Engineering a Heart Valve with Patient Specific Cells

Doctor's Name: 
Sunjay Kaushal, MD
Children’s Memorial Hospital

For many congenital heart patients, valve replacement and valve replacement re-operations are necessary
throughout their entire life. Current valve choices are limited due to: 1) inadequate available sizes of valve
replacements, especially for the very young, and 2) the valve replacement’s lack of growth and lack of
remodeling ability – that is, the valve is fixed and cannot adapt to a patient’s growth or variation in anatomy.
Finally, the most important limitation of existing valve replacements is that no live cells exist on any these valve
replacements. There is a strong interest in developing new and better valves for congenital heart patients that
will avoid the limitations of current valves. A possibility is a biological, active valve containing the patient’s own
live cells which may have the potential to grow, remodel, and replicate the features of a normal valve. In order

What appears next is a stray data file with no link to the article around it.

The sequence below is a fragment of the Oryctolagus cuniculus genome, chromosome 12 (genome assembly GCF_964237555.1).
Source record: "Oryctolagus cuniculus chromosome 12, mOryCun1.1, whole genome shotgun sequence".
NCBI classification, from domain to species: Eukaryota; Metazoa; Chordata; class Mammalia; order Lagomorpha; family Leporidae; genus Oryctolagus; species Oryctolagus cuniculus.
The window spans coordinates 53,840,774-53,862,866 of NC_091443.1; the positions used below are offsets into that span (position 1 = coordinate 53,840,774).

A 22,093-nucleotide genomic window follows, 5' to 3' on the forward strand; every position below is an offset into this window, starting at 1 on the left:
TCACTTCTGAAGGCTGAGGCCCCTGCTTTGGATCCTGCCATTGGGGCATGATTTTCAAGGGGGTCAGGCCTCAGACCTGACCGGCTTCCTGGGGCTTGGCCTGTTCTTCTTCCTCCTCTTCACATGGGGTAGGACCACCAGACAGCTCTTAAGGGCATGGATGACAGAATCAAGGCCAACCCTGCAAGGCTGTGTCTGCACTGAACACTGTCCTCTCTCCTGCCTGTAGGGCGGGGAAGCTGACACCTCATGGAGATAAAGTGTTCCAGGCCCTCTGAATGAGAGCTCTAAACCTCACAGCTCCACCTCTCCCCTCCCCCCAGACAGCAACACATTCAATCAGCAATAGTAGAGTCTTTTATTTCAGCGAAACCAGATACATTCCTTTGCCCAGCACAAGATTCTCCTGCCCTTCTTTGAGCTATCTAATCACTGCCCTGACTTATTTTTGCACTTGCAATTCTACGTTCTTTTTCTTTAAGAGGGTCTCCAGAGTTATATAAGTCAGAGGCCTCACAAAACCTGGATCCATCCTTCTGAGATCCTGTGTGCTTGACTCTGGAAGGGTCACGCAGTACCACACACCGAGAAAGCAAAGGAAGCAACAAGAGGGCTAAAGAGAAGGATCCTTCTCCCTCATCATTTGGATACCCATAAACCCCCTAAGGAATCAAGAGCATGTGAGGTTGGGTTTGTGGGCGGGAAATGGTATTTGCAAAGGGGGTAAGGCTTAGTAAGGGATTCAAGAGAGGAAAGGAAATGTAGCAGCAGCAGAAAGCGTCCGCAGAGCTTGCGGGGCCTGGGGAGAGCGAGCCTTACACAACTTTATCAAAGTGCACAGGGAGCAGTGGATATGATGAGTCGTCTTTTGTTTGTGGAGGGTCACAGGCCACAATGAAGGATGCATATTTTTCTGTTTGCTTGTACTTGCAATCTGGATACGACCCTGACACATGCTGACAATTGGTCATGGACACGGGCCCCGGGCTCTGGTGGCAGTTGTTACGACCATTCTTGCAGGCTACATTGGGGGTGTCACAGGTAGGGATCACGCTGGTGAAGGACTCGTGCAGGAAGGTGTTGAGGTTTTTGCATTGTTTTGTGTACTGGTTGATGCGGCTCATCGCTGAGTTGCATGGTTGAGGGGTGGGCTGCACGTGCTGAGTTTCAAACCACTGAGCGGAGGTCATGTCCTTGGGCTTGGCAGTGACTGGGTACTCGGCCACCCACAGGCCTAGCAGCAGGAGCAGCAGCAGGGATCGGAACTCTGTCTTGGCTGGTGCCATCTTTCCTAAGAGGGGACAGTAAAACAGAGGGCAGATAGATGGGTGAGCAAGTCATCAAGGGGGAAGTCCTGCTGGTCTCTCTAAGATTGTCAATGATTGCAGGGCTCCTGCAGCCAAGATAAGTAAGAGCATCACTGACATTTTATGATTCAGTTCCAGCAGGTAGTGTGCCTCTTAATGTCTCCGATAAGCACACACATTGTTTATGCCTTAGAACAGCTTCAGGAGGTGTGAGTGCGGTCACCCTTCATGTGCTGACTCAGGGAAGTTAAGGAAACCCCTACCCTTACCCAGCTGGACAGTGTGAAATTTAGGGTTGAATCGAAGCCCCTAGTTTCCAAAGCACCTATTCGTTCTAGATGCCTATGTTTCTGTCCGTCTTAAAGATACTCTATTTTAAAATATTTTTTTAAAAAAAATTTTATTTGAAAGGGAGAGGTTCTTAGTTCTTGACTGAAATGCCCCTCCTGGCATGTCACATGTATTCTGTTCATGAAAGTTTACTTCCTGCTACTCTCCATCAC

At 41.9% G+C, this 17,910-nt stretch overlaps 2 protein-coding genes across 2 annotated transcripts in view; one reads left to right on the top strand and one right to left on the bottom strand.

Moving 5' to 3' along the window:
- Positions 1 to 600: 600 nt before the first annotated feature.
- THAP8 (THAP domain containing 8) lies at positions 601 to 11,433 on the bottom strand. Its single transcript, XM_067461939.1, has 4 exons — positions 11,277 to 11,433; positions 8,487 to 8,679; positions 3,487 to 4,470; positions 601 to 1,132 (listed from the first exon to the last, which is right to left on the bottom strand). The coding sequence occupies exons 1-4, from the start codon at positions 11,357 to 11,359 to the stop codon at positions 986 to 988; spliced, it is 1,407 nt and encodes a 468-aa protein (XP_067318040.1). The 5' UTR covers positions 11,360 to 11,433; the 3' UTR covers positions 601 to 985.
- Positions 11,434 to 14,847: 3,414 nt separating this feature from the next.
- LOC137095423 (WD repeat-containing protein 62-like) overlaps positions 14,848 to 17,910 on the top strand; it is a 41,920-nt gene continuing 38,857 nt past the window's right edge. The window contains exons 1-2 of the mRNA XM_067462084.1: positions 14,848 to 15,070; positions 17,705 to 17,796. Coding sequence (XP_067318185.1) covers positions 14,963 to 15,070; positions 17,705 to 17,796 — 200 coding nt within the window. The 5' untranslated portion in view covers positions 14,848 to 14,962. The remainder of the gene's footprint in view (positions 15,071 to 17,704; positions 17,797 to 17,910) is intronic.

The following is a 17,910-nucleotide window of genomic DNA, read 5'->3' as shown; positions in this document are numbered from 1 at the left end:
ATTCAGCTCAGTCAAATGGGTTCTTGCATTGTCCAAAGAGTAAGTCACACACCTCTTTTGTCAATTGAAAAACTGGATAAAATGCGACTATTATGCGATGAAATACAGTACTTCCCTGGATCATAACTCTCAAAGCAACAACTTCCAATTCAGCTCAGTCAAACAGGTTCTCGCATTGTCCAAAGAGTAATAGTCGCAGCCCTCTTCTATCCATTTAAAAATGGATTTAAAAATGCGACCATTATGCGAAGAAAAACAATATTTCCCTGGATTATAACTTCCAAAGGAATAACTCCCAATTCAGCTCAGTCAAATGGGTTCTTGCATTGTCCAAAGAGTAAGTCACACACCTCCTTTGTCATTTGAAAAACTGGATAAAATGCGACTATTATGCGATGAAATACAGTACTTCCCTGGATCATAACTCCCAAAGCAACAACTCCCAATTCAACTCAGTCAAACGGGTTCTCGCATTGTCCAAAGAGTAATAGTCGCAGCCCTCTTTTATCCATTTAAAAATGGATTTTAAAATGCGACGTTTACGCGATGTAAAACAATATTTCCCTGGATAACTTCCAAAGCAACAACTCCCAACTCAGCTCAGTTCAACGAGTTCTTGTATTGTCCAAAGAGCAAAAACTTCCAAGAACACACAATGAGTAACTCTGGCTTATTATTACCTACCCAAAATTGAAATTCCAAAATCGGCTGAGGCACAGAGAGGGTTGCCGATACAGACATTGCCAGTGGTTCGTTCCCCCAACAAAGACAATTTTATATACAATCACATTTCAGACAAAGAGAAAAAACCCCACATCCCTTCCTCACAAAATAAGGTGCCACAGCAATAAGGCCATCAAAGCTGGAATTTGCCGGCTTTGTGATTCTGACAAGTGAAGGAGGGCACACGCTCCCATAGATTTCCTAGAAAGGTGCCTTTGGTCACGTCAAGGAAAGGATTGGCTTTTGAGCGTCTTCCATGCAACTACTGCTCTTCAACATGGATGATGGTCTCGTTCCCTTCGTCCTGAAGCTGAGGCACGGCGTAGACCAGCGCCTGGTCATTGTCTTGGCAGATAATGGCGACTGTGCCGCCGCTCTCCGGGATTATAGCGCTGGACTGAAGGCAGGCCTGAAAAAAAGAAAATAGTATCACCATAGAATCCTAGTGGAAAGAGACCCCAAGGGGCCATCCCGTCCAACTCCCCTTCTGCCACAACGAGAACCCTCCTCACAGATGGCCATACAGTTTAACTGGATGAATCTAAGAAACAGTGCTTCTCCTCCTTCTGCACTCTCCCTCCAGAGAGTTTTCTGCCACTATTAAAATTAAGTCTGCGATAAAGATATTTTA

to create this biological, active valve two essential elements are needed: first, a scaffold in the form of a normal
valve and second, non-invasively obtained patient cells to populate the scaffold. We propose to create a
scaffold from a native valve by removing all the cells with a special solution; this scaffold will provide the
foundation for the biological, active valve. We will then generate the patient’s valve cells by using a new
technology that is able to create these cells from a tiny skin or tissue sample. Once we seed these patient cells
on the scaffold, we will grow the valve in a special incubator. We will then test the functionality of the valve in
an animal model to assess valve endurance. We are hopeful that this new biological valve, containing the
patient’s own cells, will be like a native valve. This biological valve should last the lifetime of the patient and
change the outcome for congenital heart patients in the future.

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